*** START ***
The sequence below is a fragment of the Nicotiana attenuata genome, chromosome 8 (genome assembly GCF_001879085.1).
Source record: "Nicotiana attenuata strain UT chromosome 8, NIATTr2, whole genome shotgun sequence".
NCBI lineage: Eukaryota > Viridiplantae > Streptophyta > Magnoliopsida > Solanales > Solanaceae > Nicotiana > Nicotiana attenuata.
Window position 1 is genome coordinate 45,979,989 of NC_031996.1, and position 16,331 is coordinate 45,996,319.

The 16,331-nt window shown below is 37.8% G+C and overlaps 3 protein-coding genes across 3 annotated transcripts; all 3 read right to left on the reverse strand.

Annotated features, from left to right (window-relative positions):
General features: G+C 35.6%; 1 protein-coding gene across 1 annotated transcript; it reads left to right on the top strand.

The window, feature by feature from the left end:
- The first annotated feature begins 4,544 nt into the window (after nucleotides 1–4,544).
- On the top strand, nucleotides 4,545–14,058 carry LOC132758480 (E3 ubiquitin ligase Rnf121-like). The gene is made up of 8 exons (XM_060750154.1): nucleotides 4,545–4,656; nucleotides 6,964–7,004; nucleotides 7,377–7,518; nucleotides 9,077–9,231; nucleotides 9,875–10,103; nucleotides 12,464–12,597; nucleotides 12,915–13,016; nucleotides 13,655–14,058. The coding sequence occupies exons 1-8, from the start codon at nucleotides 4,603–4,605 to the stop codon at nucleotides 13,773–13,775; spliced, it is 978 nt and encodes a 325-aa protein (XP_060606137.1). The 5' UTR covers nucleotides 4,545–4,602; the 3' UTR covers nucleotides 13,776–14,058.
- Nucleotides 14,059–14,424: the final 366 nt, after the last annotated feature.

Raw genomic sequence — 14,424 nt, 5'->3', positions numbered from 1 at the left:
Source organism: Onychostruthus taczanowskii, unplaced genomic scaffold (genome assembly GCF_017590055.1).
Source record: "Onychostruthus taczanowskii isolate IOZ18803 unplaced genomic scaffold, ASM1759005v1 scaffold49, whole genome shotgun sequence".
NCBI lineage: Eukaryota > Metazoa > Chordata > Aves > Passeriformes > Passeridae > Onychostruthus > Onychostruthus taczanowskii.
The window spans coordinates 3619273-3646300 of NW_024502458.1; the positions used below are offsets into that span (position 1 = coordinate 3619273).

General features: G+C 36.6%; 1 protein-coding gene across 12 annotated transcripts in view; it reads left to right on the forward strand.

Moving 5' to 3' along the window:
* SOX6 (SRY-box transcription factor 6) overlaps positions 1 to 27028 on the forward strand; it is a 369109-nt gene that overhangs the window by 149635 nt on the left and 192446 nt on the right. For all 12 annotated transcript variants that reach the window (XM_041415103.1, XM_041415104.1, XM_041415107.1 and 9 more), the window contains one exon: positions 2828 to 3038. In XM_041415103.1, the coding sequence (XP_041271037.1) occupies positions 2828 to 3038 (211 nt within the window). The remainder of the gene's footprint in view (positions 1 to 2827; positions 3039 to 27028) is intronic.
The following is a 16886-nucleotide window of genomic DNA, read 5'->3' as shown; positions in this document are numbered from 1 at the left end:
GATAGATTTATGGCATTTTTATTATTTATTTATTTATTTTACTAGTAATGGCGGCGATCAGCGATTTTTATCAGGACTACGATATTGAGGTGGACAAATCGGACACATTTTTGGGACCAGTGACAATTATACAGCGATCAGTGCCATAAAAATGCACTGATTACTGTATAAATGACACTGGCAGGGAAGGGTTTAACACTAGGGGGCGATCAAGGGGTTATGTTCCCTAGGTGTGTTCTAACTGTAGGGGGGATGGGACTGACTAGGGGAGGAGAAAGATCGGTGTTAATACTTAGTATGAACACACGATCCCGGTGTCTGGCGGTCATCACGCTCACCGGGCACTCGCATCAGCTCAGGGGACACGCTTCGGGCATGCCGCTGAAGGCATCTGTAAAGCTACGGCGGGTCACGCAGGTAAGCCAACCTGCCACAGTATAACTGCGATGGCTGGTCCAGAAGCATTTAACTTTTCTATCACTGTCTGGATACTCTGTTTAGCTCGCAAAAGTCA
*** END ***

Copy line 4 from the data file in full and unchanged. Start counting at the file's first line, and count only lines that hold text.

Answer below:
Window position 1 is genome coordinate 45,979,989 of NC_031996.1, and position 16,331 is coordinate 45,996,319.